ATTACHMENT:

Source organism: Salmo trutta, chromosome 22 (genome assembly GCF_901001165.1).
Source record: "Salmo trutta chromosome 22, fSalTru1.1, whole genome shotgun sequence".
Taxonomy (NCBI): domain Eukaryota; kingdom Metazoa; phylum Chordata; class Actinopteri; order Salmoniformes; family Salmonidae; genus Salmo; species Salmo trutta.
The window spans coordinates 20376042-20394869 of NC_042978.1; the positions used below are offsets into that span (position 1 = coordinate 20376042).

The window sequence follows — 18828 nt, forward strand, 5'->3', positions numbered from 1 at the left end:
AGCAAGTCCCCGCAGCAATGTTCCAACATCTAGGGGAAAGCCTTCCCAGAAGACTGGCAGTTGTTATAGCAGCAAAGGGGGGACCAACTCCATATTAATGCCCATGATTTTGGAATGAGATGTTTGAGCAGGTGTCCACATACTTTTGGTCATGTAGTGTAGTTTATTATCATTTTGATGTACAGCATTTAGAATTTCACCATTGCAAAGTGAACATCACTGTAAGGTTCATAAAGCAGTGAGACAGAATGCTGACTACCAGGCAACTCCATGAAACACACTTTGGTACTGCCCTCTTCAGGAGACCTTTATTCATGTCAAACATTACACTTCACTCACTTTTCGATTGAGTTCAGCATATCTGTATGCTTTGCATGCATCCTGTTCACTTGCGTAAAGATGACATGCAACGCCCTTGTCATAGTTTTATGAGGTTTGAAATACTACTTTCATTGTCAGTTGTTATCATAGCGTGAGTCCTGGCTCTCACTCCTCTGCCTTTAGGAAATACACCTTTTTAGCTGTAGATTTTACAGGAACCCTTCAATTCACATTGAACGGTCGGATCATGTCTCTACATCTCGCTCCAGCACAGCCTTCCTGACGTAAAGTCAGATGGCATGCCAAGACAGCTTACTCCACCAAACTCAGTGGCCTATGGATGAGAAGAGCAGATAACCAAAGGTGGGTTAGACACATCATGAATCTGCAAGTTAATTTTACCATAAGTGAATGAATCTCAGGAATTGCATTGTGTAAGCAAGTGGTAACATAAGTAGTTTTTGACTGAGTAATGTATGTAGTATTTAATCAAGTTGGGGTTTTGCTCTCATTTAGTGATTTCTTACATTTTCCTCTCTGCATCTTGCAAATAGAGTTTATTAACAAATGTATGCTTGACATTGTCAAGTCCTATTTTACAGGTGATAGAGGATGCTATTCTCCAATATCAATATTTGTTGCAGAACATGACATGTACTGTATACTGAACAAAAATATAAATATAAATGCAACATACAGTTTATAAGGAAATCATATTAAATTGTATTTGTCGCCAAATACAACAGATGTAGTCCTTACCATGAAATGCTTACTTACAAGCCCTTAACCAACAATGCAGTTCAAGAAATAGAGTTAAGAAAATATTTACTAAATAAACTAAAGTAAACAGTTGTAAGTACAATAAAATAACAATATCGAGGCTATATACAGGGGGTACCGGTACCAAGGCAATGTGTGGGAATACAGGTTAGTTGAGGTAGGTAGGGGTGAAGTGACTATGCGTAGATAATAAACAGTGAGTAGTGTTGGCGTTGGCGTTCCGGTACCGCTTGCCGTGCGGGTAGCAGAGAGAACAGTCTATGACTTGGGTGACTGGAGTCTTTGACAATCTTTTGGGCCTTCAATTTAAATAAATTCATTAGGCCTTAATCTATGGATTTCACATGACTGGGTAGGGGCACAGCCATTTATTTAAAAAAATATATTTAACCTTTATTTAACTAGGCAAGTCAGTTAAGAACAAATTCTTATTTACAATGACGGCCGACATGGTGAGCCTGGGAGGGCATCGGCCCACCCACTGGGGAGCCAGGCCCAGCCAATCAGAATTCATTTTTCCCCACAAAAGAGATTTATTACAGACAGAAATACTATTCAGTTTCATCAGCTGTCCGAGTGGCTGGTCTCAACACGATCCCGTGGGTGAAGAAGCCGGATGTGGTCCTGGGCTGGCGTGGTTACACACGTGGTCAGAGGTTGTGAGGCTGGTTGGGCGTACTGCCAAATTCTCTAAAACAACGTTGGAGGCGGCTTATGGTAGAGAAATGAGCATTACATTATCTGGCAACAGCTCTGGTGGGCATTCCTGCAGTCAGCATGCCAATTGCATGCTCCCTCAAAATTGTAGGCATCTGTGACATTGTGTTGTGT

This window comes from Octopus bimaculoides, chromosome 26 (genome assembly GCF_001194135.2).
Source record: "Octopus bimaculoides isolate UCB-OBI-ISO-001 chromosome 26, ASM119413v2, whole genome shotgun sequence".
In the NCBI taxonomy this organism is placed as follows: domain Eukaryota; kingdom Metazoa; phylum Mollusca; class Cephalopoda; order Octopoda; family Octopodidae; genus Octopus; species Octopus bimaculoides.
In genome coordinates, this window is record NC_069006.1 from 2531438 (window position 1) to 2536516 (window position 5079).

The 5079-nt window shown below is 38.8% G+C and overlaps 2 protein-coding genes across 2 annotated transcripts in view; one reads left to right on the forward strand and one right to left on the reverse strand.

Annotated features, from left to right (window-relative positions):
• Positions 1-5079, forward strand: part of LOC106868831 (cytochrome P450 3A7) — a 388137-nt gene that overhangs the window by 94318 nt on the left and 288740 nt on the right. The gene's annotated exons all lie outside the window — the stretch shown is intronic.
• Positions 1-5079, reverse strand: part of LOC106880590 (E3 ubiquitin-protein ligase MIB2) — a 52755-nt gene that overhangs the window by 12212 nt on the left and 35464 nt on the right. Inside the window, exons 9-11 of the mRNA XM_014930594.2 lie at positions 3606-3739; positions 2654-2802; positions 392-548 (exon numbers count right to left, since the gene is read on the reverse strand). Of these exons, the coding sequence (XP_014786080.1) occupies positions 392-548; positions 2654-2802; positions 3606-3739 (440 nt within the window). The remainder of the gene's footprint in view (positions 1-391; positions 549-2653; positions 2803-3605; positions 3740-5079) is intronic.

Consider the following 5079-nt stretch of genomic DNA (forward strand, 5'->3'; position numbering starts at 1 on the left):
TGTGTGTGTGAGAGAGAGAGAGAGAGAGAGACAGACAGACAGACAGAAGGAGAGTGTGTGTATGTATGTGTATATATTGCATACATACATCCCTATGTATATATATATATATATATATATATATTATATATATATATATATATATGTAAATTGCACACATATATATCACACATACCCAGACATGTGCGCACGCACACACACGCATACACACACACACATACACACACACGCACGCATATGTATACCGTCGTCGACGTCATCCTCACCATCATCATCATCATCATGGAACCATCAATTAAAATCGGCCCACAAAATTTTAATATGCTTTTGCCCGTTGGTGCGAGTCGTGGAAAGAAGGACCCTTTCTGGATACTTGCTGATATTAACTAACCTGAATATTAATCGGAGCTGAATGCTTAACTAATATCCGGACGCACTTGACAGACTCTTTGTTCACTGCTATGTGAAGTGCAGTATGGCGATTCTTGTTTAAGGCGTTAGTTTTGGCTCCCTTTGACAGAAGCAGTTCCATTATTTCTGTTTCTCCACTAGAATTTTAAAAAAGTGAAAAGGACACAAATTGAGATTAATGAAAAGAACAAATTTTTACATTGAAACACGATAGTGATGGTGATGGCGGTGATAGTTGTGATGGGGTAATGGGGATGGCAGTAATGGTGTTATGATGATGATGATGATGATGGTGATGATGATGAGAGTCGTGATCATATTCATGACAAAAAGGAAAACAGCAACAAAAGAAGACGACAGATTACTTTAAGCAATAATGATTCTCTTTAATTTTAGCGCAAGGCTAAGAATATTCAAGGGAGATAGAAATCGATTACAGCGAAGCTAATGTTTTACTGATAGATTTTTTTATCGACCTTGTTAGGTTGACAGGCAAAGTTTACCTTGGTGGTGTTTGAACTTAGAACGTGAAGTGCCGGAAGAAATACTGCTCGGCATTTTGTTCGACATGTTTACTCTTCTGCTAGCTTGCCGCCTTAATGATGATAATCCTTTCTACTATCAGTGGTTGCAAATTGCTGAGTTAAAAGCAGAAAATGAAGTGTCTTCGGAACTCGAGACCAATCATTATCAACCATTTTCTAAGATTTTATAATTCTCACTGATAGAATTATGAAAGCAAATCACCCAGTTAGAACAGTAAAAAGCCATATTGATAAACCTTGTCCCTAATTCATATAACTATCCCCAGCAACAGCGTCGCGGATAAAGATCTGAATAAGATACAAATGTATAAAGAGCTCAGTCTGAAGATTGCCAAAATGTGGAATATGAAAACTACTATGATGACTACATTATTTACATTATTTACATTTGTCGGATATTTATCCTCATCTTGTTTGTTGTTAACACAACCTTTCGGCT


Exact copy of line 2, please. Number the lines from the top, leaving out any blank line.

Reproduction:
Source record: "Salmo trutta chromosome 22, fSalTru1.1, whole genome shotgun sequence".